In our present time, where social is the model and connected is the norm, where is the disconnect between good ideas within the firm, and the application of innovation to make those ideas happen? In my MBA program, we were introduced to what the authors considered a phenomenon known as the knowing-doing gap where, “firms tend to be better at generating new knowledge than at creating new products based on that knowledge” (Carpenter & Sanders, 2009). Unfortunately, half the observation is true, but I’m not so sure it is a phenomenon as much as a process failure to recognize an evolution of corporate culture for about the last twenty years.
At the executive leadership level, the gap in knowing versus doing is sometimes the result of a vacuum that may exist between the most important thing for a manager to have occupying their time from a strategic point of view, over against the tyranny of an avalanche of unanalyzed information that often results in being mired down in details. This is what William Oncken referred to as organizationally imposed time. At the organizational level, the knowing-doing gap often results from a breakdown in the diffusion process within an organization, resulting in a complete alienation between line staff, leadership and executive leadership regarding daily operations and the mission, vision and values of the firm, and the strategic mandate to accomplish these goals.
One key function of executive leadership is filling the significant role of disseminator of information (to those who can be trusted to act on it). Last year, I spoke with my manager and asked how an executive finance officer might succeed. I was surprised that without hesitation she answered that a mastery of analyzing, filtering, diffusing and applying useful information that comes in the form of an avalanche, to the near and long-term needs of the organization is perhaps one of the strongest skill set components of the successful executive leader. To successfully accomplish this is to break the cycle of the knowing-doing gap, and put in its place a collaborative approach that communicates the strategic design of the organization in appropriate doses to various personnel, and then inspires that staff to fulfill the mission of the organization using their distinctive strengths and expertise.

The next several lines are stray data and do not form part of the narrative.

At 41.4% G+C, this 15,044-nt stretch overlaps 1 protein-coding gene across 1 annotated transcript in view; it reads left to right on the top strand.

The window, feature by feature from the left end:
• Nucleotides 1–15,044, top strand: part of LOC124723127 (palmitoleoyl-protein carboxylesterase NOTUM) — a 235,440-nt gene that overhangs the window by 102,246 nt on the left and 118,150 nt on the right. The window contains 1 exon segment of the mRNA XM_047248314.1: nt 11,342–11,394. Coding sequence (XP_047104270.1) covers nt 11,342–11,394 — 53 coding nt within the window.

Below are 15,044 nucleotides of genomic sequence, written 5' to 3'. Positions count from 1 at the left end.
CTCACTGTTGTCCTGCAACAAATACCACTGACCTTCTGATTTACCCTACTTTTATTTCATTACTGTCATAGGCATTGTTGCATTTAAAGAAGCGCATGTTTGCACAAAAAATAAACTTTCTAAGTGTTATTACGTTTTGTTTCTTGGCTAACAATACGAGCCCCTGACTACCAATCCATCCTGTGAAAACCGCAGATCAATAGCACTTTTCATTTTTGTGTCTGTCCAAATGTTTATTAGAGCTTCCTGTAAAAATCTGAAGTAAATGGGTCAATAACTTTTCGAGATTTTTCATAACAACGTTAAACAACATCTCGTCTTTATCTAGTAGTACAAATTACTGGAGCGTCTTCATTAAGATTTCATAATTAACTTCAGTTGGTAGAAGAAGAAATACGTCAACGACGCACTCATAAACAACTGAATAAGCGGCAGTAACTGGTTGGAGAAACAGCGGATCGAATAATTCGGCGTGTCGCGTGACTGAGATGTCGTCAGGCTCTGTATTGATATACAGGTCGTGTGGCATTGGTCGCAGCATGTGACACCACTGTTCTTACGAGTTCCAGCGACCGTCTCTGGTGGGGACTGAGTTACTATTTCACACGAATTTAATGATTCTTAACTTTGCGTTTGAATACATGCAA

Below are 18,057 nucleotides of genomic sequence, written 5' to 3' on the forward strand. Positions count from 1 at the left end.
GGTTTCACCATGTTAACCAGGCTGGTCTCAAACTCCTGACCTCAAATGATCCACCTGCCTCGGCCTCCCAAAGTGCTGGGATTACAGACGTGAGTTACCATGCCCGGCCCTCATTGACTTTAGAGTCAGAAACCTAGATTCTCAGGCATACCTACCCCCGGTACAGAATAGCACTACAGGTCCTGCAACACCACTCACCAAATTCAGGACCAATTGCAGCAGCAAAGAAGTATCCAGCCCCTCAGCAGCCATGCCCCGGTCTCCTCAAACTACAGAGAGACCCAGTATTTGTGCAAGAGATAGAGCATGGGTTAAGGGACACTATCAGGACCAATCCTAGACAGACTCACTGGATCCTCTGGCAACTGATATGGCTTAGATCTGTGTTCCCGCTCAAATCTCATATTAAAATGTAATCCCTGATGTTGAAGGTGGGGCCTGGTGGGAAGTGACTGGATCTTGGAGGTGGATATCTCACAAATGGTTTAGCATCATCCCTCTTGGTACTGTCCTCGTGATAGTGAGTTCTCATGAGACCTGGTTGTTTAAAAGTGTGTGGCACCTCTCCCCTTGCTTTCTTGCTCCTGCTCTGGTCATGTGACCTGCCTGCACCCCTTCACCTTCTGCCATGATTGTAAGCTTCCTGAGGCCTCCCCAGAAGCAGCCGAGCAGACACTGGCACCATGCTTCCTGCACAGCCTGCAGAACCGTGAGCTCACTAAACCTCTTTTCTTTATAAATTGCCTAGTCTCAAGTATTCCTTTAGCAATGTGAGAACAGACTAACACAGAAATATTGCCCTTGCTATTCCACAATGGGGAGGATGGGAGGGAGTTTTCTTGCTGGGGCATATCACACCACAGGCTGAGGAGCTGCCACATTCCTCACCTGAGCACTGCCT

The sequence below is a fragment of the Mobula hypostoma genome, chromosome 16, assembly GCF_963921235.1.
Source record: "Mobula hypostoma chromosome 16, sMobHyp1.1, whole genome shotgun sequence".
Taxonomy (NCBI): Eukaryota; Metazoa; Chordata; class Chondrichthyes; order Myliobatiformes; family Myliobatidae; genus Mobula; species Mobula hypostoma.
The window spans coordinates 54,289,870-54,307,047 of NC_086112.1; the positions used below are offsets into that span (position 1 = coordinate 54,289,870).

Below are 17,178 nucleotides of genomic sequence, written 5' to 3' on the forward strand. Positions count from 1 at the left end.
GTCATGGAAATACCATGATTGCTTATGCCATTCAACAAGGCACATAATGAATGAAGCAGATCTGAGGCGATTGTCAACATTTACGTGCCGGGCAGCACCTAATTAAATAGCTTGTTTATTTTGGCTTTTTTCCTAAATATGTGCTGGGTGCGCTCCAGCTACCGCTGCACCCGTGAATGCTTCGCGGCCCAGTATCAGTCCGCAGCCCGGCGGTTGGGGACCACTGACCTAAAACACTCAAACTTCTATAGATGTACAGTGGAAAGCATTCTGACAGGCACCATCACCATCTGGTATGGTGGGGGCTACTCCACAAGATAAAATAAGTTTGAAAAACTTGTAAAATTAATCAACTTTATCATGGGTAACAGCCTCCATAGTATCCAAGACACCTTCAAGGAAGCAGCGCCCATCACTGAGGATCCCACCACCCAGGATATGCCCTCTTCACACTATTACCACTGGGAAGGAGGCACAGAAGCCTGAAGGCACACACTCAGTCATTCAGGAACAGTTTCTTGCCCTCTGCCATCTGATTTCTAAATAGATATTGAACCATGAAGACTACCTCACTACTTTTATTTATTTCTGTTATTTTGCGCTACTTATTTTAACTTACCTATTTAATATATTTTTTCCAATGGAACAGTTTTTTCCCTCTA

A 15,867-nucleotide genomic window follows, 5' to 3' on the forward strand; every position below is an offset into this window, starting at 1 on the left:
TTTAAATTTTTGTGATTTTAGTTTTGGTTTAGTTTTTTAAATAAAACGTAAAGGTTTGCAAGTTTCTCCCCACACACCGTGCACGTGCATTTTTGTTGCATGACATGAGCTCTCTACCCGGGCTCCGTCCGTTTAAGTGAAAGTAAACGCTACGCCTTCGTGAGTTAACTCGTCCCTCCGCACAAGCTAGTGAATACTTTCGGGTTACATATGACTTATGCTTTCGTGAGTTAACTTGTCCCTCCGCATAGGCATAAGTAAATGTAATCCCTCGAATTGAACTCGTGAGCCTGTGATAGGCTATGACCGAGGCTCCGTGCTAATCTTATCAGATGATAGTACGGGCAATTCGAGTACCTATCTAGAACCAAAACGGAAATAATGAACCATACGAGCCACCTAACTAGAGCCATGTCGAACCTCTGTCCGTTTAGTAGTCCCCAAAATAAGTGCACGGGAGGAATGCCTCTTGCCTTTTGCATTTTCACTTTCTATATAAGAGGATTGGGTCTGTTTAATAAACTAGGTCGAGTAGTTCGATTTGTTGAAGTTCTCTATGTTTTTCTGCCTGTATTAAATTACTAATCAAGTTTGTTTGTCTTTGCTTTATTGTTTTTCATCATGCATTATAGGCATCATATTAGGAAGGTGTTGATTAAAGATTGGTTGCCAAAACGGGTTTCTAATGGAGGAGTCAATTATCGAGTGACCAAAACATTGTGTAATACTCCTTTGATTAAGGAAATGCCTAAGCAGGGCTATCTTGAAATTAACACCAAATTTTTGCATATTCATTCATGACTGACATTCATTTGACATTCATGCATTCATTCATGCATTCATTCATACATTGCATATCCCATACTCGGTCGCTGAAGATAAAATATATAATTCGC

This is where the implementation levers come in, such as those cited by the same authors:
I would hasten to make a couple of points on such an over simplified illustration. First, it is one thing to be a part of a firm with high ideals (these days identified as purpose), even with the right staff and skill sets in place. But if the implementation, levers, stage gates, or whatever other mechanisms are not in place in the context of a connected work environment, the strategic design may as well not exist. Additionally, there is also a point on the diagram regarding support among stakeholders. Among the many stakeholders in an organization, I have found it near impossible to to get things done if you do not have executive sponsorship (or if you are in those ranks, those whom you report to). For the last decade Apple Computer has perhaps been the best example for positively executing such a strategy infused with continuation of new knowledge. This clearly ran up and down every strata of the organization. The goal was simple yet profound, produce the very best products that actually converge art and science, the humanities with technology. The result? When in history have consumers every loved the products that they paid a premium to own?
Carpenter, M. & Sanders, G. (2009). Strategic Management: Concepts, ePub (2nd Edition) (Kindle Locations 10543-10544). Pearson HE, Inc.. Kindle Edition.